What is endometriosis?
Endometriosis is a disorder in which bits of tissue from the inner lining of the uterus (the endometrium) grow inside a woman's body, outside of the uterus. The uterus is a hollow organ within a woman's abdomen where a fertilized egg implants and where a developing baby is nourished and grows.
Endometriosis is a growth of cells similar to those that form the inside of the uterus (endometrial cells) outside of the uterus. Endometrial cells are the same cells that are shed each month during menstruation. When endometrial cells grow outside the uterus, endometriosis results. These cells attach themselves to tissue outside the uterus and are called endometriosis implants. The implants are most commonly found on the ovaries, the fallopian tubes, outer surfaces of the uterus or intestines, and on the surface lining of the pelvic cavity. They can also be found on the liver, vagina, old surgery scars, and even in the lung or brain. Endometrial implants are generally benign (not cancerous).
Endometriosis is a painful, chronic disease that affects 5 1/2 million women and girls in the USA and Canada, and millions more worldwide. It occurs when tissue like that which lines the uterus (tissue called the endometrium) is found outside the uterus -- usually in the abdomen on the ovaries, fallopian tubes, and ligaments that support the uterus; the area between the vagina and rectum; the outer surface of the uterus; and the lining of the pelvic cavity. Other sites for these endometrial growths may include the bladder, bowel, vagina, cervix, vulva, and in abdominal surgical scars. Less commonly they are found in the lung, arm, thigh, and other locations.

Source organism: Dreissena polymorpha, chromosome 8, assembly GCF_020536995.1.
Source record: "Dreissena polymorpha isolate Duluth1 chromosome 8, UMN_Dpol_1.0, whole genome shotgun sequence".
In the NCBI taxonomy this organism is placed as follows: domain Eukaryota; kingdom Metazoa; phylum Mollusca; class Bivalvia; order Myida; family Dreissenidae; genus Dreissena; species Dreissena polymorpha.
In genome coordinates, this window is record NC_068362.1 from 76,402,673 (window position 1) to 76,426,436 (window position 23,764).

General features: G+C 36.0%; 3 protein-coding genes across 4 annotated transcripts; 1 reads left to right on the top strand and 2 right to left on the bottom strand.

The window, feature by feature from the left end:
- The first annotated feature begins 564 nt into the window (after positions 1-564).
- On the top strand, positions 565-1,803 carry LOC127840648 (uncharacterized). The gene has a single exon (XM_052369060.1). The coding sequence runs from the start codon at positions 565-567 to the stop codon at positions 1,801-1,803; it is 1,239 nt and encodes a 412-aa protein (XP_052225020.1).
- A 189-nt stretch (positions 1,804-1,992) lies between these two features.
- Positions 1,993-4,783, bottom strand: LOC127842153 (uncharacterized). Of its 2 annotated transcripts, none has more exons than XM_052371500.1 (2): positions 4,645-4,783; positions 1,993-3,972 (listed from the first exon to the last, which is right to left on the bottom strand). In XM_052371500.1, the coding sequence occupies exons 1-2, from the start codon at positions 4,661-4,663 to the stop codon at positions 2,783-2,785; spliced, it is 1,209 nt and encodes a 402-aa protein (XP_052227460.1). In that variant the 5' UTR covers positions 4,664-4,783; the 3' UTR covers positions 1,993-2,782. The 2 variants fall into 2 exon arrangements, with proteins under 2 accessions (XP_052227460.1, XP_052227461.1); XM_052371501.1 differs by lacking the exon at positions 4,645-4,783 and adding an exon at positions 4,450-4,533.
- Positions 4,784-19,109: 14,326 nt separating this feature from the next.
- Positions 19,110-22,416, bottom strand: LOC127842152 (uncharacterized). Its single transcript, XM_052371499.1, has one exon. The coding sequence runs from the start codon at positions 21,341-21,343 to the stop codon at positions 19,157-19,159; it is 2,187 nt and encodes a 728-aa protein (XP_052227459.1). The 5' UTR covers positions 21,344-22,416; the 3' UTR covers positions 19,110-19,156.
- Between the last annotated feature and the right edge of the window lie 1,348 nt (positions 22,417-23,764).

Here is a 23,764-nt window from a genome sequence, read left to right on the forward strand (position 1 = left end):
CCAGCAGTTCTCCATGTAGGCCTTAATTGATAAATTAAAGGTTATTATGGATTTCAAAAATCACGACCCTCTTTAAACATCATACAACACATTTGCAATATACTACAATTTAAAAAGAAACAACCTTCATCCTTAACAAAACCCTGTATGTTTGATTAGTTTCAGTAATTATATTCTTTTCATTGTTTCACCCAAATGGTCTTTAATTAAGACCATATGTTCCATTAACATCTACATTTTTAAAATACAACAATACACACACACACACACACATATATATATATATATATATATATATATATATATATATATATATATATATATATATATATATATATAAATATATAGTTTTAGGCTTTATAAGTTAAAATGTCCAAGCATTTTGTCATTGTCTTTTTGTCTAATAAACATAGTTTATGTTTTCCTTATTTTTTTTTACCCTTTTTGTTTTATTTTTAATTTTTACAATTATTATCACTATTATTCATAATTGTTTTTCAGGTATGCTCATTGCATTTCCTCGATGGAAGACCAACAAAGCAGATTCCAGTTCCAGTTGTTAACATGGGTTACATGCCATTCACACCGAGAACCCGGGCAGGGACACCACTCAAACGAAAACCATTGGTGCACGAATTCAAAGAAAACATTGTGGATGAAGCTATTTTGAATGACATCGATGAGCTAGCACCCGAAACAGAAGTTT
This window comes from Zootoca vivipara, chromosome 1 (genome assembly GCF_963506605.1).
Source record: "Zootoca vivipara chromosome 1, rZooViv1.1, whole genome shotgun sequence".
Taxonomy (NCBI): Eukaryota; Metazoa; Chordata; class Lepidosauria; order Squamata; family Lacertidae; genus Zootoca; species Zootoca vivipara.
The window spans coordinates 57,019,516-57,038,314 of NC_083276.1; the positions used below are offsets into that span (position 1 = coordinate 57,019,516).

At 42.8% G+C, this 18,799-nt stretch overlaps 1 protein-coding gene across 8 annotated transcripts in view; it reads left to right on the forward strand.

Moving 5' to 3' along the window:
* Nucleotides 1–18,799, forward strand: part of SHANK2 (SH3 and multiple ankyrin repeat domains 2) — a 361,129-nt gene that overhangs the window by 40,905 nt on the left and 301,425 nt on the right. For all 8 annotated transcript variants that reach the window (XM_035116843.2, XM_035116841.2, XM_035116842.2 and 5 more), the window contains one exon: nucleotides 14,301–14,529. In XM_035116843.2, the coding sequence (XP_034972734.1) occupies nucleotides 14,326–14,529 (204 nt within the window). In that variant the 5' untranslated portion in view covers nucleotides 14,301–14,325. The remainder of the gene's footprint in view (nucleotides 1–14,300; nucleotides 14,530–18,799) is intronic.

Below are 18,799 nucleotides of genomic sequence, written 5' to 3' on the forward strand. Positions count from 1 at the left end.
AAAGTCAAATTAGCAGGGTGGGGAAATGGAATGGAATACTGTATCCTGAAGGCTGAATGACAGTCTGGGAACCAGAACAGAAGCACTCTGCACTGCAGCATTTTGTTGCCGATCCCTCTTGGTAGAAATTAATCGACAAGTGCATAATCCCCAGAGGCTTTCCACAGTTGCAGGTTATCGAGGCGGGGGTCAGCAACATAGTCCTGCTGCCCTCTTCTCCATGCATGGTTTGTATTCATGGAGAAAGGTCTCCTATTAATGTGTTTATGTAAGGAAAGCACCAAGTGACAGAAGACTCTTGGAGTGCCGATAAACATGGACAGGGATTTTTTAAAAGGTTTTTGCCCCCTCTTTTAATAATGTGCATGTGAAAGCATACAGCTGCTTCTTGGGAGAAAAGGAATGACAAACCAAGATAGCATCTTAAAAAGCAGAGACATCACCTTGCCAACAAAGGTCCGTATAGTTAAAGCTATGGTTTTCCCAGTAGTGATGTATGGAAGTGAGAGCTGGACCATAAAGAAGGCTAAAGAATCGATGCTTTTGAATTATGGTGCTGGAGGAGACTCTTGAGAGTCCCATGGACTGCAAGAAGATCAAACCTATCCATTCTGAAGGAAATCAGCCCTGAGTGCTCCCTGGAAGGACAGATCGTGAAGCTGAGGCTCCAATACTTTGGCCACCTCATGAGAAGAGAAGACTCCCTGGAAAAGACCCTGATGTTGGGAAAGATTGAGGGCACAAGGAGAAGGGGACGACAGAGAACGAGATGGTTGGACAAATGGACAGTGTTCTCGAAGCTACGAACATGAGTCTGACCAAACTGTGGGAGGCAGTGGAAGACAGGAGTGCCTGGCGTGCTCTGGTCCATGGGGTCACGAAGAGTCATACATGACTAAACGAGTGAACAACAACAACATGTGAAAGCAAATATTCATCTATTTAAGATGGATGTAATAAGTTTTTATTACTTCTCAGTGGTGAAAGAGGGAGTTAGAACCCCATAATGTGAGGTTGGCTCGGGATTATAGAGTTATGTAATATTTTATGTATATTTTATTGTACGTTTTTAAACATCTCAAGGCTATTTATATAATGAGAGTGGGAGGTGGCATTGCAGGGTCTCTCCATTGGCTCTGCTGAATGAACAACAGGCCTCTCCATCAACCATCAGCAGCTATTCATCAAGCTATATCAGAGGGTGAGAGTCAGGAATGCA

This misplaced tissue develops into growths or lesions which respond to the menstrual cycle in the same way that the tissue of the uterine lining does: each month the tissue builds up, breaks down, and sheds. Menstrual blood flows from the uterus and out of the body through the vagina, but the blood and tissue shed from endometrial growths has no way of leaving the body. This results in internal bleeding, breakdown of the blood and tissue from the lesions, and inflammation -- and can cause pain, infertility, scar tissue formation, adhesions, and bowel problems.
When a woman has endometriosis, the tissue that lines her uterus, called the endometrium, grows outside of the uterus. No one is sure why this happens. When this tissue grows outside of the uterus, it is mostly found in the pelvic cavity, usually in one or more of these places: on or under the ovaries, behind the uterus, on the tissues that hold the uterus in place, or on the bowels or bladder. In very rare cases, endometriosis areas can grow in the lungs or other parts of the body.
As the tissue grows, it can develop into growths, also called tumors or implants. These growths are usually benign (not cancerous) and rarely are associated with cancer. Growths can cause mild to severe pain, infertility (not being able to get pregnant), and heavy periods.
The endometriosis growths are affected by the monthly menstrual cycle. Each month, the lining of the uterus thickens to get ready for pregnancy. If a woman does not become pregnant, the lining of the uterus sheds and the woman bleeds. When a woman has endometriosis, the growths outside of the uterus also bleed during her period. But there is no way for the blood to leave her body, and inflammation and scar tissue can develop. Blockage or bleeding in the intestines and problems with bladder function may also occur.